That Clinton keeps her cards close to her chest can be read as proof positive of a presidential run in her future. Maybe after that, she can finally give us the goods.
“The Good Spy” provides a fresh and grainy view of the rise of organizations like Hezbollah, and of figures like Osama bin Laden. It allows us to meet in Ames a quiet but strong personality, a man whose fundamental decency allowed him to see both sides of the Israeli-Palestinian conflict clearly.
He says that the financial rescue programs enacted in the crisis years were a success because the alternative—which no one can ever know—would have been far worse. What we do know is that, six years later, the economy is suffering through a historically weak recovery and the emergency programs haven't ended.
"No Place to Hide" is uneven; it doesn't really tell us anything we didn't know already, and Snowden himself disappears about 100 pages in. Still, and despite Greenwald's more self-important tendencies, the book is part of a necessary conversation about surveillance and privacy.
An editor of n +1 offers an illuminating study of the modern office and its antecedents...Ferociously lucid and witty.
Ms. Warren's descriptions of herself may be the most interesting part of "A Fighting Chance." To judge by her own account, she seems prone to bullying...Yet she also portrays herself as a small-town gal with an aw-shucks demeanor. She vomits backstage before appearing on "The Daily Show," and on the campaign trail walks "straight into a pole."
In The People’s Platform, she meticulously details how work, education, and the public sphere have been eroded. Ideas, practices and tools of enlightenment, emancipation and opportunity are subverted even by people who profess those ideals. And the Internet is the linchpin, the Winnipeg-born documentarian asserts.
Carter’s book is a call to action, it will make you think and make you more conscience of the system of discrimination towards women that is found in every nation.
An up-and-down examination in which the author claims that the future of the Pacific Rim will be decided not by what China does but by what America does.
Life is complex and contradictory, more so in Japan than other places. But the story Pilling is telling in this worthwhile book is clearer than such tics suggest. As he puts it, “Two ‘lost decades’ and its manifold problems notwithstanding, reports of Japan’s demise are exaggerated.”
Anne de Courcy tells her story through a mass of evocative detail and a host of memorable characters down the decades and centuries of British life in India. She can make you laugh or break your heart, but she will never bore you.
While the final insights stretch thin, Schulte unearths the attitudes and “powerful cultural expectations” responsible for our hectic lives, documents European alternatives to the work/family balance, and handily summarizes her solutions in an appendix.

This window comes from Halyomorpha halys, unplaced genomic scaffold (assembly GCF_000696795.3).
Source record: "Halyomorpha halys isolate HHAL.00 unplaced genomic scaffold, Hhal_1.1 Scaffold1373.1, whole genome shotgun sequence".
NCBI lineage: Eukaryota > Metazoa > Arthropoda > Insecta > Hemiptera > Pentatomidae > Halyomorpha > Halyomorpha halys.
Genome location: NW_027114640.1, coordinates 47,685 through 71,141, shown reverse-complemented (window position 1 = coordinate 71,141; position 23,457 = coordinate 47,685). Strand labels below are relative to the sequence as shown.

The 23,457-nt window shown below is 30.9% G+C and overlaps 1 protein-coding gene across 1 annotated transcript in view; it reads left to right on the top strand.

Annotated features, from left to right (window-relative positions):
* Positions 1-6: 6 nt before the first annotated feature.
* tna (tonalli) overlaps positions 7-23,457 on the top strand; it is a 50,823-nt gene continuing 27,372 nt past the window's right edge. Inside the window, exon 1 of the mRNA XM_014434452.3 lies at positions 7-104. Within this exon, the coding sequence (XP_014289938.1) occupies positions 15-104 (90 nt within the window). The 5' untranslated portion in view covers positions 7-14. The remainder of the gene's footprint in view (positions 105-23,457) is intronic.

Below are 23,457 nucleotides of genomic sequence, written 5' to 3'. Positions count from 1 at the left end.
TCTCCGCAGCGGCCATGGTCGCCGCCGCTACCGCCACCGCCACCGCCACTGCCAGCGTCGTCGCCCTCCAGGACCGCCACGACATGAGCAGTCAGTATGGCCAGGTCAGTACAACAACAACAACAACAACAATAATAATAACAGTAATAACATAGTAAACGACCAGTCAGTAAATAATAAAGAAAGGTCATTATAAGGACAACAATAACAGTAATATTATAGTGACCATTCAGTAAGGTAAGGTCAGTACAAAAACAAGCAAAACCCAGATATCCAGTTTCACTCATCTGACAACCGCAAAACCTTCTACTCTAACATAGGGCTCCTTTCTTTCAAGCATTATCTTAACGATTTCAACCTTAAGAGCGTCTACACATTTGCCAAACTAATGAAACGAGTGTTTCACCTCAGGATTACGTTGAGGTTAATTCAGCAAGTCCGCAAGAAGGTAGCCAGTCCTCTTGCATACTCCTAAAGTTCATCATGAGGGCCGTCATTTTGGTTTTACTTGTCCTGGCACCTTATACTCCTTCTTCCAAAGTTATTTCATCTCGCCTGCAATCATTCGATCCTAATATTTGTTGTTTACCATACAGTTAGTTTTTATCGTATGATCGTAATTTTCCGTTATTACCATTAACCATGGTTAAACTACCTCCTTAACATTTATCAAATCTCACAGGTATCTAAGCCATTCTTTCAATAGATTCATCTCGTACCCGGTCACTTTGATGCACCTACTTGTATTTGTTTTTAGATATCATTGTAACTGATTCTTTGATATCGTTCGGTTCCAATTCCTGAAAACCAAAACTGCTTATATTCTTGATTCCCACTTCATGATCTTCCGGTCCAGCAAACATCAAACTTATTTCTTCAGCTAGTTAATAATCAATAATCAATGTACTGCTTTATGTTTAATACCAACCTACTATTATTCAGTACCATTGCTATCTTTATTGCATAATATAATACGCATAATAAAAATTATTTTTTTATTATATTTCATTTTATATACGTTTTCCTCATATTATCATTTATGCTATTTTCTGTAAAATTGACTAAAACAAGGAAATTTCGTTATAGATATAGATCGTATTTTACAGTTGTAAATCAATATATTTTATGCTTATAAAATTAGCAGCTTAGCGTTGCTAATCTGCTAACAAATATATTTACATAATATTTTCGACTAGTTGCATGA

...has clear weaknesses. The most important is that it does not deal with why soaring inequality – while more than adequately demonstrated – matters. Essentially, Piketty simply assumes that it does.
There is some terrific and chilling reporting in “The French Intifada”, and Mr Hussey is at his best when on the streets, hanging out in cafés and souks. Yet there are two problems with this book. One is what it does not say...The other is the book’s structure.
Ms. Goldstein's book is felicitously written, impressively researched, insightful, important, entertaining and glowing with intelligence. Plato is brought marvelously to life...Plato may have died more than 2,000 years ago, but he lives on, vibrantly, in these piquant pages.
Mr. Easterly calls for a profound overhaul of the way powerful nations conceive of and implement aid—and, more important, of the broader foreign-policy decision-making of which aid is a component. That change is needed. It's just not clear this book is crisp or cogent enough to help advance it.
His book, "Mad as Hell," turns out to be a reasonably diverting account—almost shot-by-shot—of the making of the movie, padded out with the inevitable behind-the-scenes intrigue, the critical response and a stab at assessing the film's enduring significance, such as it is.
And in The Sixth Extinction, Elizabeth Kolbert, a staff writer for the New Yorker, offers well-composed snapshots of history, theory and observation that will fascinate, enlighten and appal many readers.
As a profile of a long-distance political runner, HRC offers insights into Clinton’s stamina. As an account of the big themes underlying US diplomacy, it falls short.
A newsworthy, must-read book about what prompted Edward Snowden to blow the whistle on his former employer, the National Security Agency, and what likely awaits him for having done so....Whether you view Snowden’s act as patriotic or treasonous, this fast-paced, densely detailed book is the narrative of first resort.